Lehigh Silicon Valley

LehighSiliconValley students at Boost VC, a startup accelerator in San Mateo, CA. In this session with Adam Draper, Boost VC's founder and managing director, students learned more about what the accelerator model is, what trends are happening in the sci-fi space and what Draper has learned since founding Boost.

Hybrid LehighSiliconValley 2022 Immerses Students in Entrepreneurship

A cohort of 27 students participated in the program, which combined in-person and remote-from-home sessions.

Lehigh’s Baker Institute for Entrepreneurship, Creativity & Innovation continued its mission to immerse students in entrepreneurial action with its 11th installation of LehighSiliconValley (LSV) in the 2022 winter term. A cohort of 27 students participated in a hybrid program that combined remote-from-home and in-person sessions in San Franciscoan LSV first.

“We learned the value of the hybrid model,” said Baker Institute Executive Director Lisa Getzler. “Students got to know and trust each other by diving in head first on day one with an in-person live case at Factory LLC, three full days in the remote environment with guest experts and live cases from around the world, and four days to fully experience the live, in-person experience for which LSV is known.”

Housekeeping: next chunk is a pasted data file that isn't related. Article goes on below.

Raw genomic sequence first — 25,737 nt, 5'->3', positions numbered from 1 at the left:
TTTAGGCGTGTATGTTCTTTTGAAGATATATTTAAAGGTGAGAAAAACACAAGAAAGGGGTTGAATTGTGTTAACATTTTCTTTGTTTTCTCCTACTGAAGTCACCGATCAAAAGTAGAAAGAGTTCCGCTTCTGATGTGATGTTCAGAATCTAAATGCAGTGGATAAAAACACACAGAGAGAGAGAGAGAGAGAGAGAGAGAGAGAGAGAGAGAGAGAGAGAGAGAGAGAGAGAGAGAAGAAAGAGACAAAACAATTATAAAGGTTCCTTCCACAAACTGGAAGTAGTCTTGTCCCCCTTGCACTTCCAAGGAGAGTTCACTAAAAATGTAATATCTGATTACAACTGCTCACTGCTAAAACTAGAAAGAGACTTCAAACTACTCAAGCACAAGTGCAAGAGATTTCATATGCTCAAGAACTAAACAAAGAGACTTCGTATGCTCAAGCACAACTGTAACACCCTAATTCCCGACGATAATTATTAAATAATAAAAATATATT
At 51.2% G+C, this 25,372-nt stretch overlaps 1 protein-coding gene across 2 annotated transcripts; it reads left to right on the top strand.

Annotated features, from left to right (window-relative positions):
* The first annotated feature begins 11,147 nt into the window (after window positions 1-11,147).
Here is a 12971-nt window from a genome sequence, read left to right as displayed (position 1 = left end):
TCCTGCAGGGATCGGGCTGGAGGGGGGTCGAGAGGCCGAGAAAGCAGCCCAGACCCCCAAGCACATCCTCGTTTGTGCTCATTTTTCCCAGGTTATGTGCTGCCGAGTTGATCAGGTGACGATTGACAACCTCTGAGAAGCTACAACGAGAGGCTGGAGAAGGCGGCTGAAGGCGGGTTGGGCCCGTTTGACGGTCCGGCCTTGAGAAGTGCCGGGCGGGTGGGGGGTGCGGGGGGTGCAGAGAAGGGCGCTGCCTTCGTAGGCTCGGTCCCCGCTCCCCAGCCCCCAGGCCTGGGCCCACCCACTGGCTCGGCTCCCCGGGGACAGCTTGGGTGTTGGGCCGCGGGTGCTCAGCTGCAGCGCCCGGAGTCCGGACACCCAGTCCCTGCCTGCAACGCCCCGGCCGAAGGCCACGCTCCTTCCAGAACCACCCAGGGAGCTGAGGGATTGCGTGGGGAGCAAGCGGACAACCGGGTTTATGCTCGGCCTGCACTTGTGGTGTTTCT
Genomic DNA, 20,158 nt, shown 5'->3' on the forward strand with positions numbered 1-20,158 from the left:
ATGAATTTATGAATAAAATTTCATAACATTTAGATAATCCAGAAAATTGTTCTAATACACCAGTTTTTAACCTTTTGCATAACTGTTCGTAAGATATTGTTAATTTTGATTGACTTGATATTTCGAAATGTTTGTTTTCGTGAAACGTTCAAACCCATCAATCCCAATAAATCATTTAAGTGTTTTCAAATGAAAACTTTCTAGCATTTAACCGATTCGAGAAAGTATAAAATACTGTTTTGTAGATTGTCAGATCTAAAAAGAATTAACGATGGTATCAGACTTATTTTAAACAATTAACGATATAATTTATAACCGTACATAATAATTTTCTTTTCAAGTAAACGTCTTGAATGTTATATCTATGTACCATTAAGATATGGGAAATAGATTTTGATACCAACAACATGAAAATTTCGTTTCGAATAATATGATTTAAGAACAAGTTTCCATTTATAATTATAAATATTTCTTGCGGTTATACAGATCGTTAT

The hybrid model, which featured 27 guest instructors and experts and 14 companies, proved successful, allowing for students to form relationships and build momentum during the program’s remote days before joining together in-person ready to jump into a busy schedule.

“This group was committed to excellence, drove the program forward with their curiosity and proactive learning approach, and took advantage of everything LSV2022 had to offer,” Getzler said. “We were also incredibly fortunate that everyone involved on the ground in the Bay Area, from students to staff to guest instructors and visiting experts tested negative for Covid upon arrival, allowing us to safely hold our program sessions where masking and social distancing were practiced by all.”

From generating marketing strategies for an early-stage social app alongside its founder to driving conversations with innovation experts and entrepreneurs alike, students quickly found themselves not only thinking about entrepreneurship, but living it, too–and that was just the first half of the program.

In the four in-person days of sessions that followed, students deepened their understanding and practice of entrepreneurial thinking with longtime LSV guest instructors and experts: Sandy Stelling ‘91, Alaska Airlines; Tom Gillis ‘14P ‘16P ‘17P, VMware; Paul Martino ‘95, Bullpen Capital; Ann Lewnes ‘83, Adobe; and Tim Eades, vArmour.

“In my experience, it is great people that make great products and great products that make great companies,” shared LSV guest instructor Tom Gillis ‘14P ‘16P ‘17P of VMware. “Lehigh Silicon Valley connects highly talented students with the never ending swirl of opportunities in Silicon Valley. I’m really pleased to be part of it, and I see nothing but more engagement in the future.”